Vaginal microbiome shift in early pregnancy linked to preterm birth

Reuters Health Information: Vaginal microbiome shift in early pregnancy linked to preterm birth

Vaginal microbiome shift in early pregnancy linked to preterm birth

Last Updated: 2017-06-08

By Anne Harding

NEW YORK (Reuters Health) - Changes in the vaginal microbiome occurring between the first and second trimester of pregnancy are associated with preterm birth, new research shows.

“There does seem to be a signal for an association between the vaginal bacterial community and preterm birth,” Dr. Molly Stout of Washington University School of Medicine in St. Louis, Missouri, told Reuters Health by phone. The study is also the first to look at the vaginal microbiome and preterm delivery in a predominately African-American cohort, she noted.

While investigators have been studying the relationship between maternal infection and preterm birth for decades, most cases of preterm birth can’t be linked to a causative microbe or microbial community, Dr. Stout and her team note in their report, online May 23 in the American Journal of Obstetrics and Gynecology.

“These data likely reflect our incomplete understanding of normal and abnormal vaginal microbial communities during pregnancy,” they add.

Recent studies have shown that the vaginal microbiome is different in pregnancy, and that there are racial differences in vaginal microbial communities, the researchers write. The one study to date of the vaginal microbiome and preterm birth included mostly white women, they add.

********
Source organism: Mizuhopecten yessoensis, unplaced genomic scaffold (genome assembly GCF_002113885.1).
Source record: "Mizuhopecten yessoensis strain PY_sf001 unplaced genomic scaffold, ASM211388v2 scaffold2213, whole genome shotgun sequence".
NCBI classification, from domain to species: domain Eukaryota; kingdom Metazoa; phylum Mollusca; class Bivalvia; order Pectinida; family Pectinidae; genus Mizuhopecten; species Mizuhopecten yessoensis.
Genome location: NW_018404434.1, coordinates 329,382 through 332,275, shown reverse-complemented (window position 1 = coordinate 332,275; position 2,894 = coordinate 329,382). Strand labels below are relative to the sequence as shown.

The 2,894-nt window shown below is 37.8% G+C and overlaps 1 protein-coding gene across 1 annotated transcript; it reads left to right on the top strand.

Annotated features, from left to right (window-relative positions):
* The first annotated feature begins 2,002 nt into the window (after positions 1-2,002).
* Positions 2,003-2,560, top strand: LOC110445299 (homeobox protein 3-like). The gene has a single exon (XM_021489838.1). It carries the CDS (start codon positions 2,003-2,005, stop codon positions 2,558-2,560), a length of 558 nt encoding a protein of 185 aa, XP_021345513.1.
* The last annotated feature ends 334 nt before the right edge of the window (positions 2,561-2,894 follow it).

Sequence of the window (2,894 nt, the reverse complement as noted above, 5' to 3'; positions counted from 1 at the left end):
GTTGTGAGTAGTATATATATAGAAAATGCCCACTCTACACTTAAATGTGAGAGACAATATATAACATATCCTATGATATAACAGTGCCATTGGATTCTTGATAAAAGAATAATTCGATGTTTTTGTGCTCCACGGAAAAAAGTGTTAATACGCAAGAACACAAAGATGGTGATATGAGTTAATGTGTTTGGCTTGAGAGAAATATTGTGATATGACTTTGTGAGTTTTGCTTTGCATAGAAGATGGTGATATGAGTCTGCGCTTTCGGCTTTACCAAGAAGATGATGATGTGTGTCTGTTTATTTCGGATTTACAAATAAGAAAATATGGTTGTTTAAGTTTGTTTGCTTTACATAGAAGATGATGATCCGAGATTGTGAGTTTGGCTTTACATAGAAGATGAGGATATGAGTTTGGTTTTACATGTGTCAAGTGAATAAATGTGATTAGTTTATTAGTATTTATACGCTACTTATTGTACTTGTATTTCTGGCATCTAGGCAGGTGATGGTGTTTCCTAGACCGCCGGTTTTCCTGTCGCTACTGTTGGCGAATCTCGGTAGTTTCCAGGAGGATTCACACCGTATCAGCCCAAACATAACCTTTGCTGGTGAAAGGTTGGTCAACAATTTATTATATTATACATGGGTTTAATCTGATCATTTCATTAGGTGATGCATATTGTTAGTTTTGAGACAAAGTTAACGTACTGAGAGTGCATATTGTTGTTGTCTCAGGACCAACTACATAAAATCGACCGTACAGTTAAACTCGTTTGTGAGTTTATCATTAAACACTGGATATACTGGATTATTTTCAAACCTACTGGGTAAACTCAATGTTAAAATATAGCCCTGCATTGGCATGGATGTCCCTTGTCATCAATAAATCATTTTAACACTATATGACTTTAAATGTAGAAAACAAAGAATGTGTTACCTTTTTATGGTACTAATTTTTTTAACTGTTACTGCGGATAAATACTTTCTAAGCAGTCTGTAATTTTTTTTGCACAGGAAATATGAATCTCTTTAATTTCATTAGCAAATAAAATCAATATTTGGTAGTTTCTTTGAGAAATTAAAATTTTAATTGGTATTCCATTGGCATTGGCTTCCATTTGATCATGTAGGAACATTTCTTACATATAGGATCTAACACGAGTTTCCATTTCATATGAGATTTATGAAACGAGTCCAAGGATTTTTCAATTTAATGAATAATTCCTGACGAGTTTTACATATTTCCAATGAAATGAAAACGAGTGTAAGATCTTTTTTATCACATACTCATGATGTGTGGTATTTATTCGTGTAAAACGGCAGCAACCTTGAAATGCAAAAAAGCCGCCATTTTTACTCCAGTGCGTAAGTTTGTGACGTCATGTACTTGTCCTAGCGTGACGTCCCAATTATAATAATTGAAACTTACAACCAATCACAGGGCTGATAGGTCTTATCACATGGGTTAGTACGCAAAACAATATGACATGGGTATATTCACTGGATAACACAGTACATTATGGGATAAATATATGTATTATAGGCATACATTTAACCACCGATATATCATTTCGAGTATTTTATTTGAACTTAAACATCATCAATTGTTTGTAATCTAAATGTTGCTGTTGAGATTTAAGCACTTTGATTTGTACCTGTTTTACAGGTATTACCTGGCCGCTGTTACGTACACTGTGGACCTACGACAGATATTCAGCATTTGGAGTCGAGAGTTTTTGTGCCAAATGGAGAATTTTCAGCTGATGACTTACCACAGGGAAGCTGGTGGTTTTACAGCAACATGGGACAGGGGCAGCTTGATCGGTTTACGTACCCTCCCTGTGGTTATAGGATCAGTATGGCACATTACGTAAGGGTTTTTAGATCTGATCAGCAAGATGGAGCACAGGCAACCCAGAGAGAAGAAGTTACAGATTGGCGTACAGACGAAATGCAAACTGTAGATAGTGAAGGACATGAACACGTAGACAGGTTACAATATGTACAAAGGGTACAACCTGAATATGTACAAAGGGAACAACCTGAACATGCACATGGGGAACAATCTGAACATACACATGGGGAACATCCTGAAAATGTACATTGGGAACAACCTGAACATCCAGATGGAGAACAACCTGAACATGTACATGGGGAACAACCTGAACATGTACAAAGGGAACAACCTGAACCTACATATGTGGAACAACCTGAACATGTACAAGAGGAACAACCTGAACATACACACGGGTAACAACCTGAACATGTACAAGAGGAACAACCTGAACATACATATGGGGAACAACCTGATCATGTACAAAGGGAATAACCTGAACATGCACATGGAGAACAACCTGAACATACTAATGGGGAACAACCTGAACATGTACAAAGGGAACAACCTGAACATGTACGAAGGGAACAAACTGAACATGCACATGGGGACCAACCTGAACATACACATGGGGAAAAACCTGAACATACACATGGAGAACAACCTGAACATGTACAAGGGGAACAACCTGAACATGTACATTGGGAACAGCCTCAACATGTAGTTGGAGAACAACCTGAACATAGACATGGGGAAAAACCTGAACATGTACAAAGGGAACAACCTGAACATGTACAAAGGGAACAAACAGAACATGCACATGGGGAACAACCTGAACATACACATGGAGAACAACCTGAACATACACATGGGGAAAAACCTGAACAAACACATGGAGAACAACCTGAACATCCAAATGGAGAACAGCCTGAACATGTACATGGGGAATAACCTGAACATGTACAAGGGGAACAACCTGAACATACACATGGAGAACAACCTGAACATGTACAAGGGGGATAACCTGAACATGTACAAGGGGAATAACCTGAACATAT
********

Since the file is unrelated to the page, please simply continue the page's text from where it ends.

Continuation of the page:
Dr. Stout and her team used 16S ribosomal RNA (16S rRNA) gene sequencing to characterize the vaginal microbiome in 77 women who contributed a total of 149 vaginal swabs across pregnancy. Sixty-nine percent were African-American, and 31% delivered preterm.

Community richness and Shannon diversity were stable across pregnancy in women who delivered at term. However, women who delivered preterm showed decreased vaginal microbial richness, diversity and evenness, which occurred between the first and second trimesters. Within-subject studies also linked vaginal microbiome instability with preterm birth. There were no specific bacterial taxa associated with preterm birth risk.

“The big difference that we see exists between the first and second trimester,” Dr. Stout said. “It’s not an exact specific-enough signal yet to apply clinically but we’re dialing in on it.”

The goal, she added, will be to screen women early in pregnancy and identify those who are at high risk for preterm delivery.

Understanding the mechanisms involved in the association between the vaginal microbiome and preterm birth could lead to preventive treatment, Dr. Stout said. “We can make smartly designed therapies based on these pathways we know to be abnormal to try and prevent it.”

SOURCE: http://bit.ly/2r5CUP5

Am J Obstet Gynecol 2017.

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